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on 13 November 2013
Unforgettable, vivid, unique, tough. Something the ghosts of Dostoevsky, Tolstoy, Conrad and Solzhenitsyn might have written together if they had all taken drugs for a month, weeping for Russia and its men, its women and its Wars. The intensity of James Meek's imagination and his shimmering ability to nail the way a place looks and feels, the sounds and sights of battle or the precise arc of a woman's sense of a man's feeling for her make this a classic that deserves far more recognition and fame.
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VINE VOICEon 12 June 2007
This is not a cosy little murder mystery. In superficial terms, the plot turns on an isolated community in Siberia discovering that there is a cannibal in their midst. But don't read this if you are looking for yet another 'police procedural' with an exotic setting; this is not a tale of 'good guys' versus 'bad guys'.

Disperate characters act out of conflicting motives; some we might identify with, some may feel very foreign. Those who act out of the purest idealism may perform the actions that a observer would categorise as the most horrific; those characters who at first may seem most alien to us may act out of the simplest motives, the motives with which we can most easily identify.

If the above paragraph seems obscure,it is because I do not want to spoil the twists and turns of the plot for the reader! Other reviewers praise Meek's prose; for me, the strength of his writing lies in his characterisations; he has the ability to make the unusual sympathetic, and the mundane monstrous.

But he does not shy away from the realities of a terrible period - as Meek points out in his afterword, the use of a human "cow" is not an invention of the author's, but a documented practice. Similarly, the Skoptsy self-castration for religious purposes - which seems to so disturb another reviewer! - was an integral belief of this unusual religious sect, who flourished, despite severe persecution for around a hundred years. Personally I find the absence of any concern for human life demonstrated by some of the secular zealots of the story far more chilling.

This is a novel that deals with disturbing ideals, and the lengths to which people will go to achieve them. It deals also with various types of love, and the way in which a common emotion produces very different effects on different people. By bringing the scale down to the personal and intimate, we get to sympathise with each character to some extent, however monstrous their actions.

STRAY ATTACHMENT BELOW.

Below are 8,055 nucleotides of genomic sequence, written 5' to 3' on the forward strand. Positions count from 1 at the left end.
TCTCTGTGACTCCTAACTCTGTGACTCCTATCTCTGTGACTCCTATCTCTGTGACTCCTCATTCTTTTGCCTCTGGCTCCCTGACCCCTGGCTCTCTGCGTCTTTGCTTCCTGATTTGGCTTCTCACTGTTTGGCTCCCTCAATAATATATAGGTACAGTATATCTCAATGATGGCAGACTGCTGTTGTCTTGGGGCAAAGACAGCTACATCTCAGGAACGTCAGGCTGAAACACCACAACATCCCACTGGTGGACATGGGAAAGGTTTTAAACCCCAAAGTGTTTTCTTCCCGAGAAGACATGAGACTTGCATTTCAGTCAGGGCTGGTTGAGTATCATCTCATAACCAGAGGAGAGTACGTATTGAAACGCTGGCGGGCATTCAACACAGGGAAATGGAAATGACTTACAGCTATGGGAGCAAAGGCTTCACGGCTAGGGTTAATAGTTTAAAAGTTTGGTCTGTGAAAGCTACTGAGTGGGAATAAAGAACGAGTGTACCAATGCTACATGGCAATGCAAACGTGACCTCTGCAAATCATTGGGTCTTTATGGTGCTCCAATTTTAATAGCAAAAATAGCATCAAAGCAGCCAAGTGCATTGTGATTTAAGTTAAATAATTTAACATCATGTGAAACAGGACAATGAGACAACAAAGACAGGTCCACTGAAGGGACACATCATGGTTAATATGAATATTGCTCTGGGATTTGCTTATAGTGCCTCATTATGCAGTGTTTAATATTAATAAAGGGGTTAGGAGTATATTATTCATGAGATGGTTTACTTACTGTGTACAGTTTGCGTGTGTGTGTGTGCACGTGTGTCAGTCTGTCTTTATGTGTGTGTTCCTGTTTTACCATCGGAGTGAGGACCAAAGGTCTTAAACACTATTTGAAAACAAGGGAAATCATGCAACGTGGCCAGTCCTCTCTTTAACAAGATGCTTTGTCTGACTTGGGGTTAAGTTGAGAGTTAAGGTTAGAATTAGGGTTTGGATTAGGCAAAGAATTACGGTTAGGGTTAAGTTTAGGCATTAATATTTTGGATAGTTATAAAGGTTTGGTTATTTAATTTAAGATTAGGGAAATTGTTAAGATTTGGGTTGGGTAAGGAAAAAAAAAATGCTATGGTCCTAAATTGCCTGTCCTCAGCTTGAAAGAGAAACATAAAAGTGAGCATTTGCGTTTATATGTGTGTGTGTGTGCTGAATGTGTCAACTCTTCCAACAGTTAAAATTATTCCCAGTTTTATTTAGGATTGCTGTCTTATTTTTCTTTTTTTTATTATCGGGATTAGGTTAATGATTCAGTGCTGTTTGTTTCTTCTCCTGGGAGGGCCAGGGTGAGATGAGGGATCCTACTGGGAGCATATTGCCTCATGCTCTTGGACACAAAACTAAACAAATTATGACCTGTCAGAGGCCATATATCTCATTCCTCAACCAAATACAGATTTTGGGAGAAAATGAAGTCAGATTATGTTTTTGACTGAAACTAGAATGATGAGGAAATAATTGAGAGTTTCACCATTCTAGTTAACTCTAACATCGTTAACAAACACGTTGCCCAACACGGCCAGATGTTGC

The more unlikely elements in the book - the Skoptsy, the trans-Siberian railway line as Czech territory, the human "cow" - are true. The one element that is fictitious (as Meek admits, the description of life in a katorga fits the Soviet period, not the tsarist), is permitted by context.

However, this is not a freak-show; the novel asks, "What rules can be broken, to achieve [heaven/a socialist utopia/a good upbringing for your child/a return home/the survival of the one you love]?" "What can be sacrificed?" "Should *you* make that sacrifice... or should it be someone else...?"

The introduction of various characters may seem to shatter the focus of the narrative, until their stories interleave, but it is necessary to know the character's backgrounds. One has to know the 'normality' from which the events of the novel precipitates them, as they are stretched, and learn new things about themselves
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on 29 July 2015
The People's Act Of Love is an intense swirl of characters and intertwining lives set against the bitterly cold and hostile environment of Siberia in the aftermath of the First World War and during the Russian Revolution. An army of Czechoslovakian soldiers are trapped holding the railroad they have won, desperate to go home, but forced to remain by the pride of their leader. A solitary male prison camp escapee appears out of the snow after many days walking. A lone widow and her son are struggling to make something of their lives despite the attentions of several men who seem only to let her down. And there is something really not quite right about the villagers of Yazyk.

This is very much a book about small acts and connections. Huge world-changing events are happening offstage so to speak, but Meek concentrates on how individual decisions can affect more than just a single life. I loved his prose and his way of implying so much more than is said. For example, at one point the widow, Anna, spots a one-shoed soldier limping as the regiment marches by. 'You lost a boot' she says. 'No', he answers, 'I found one.' That image of one of many soldiers, far from home and without even his own boots, really struck me.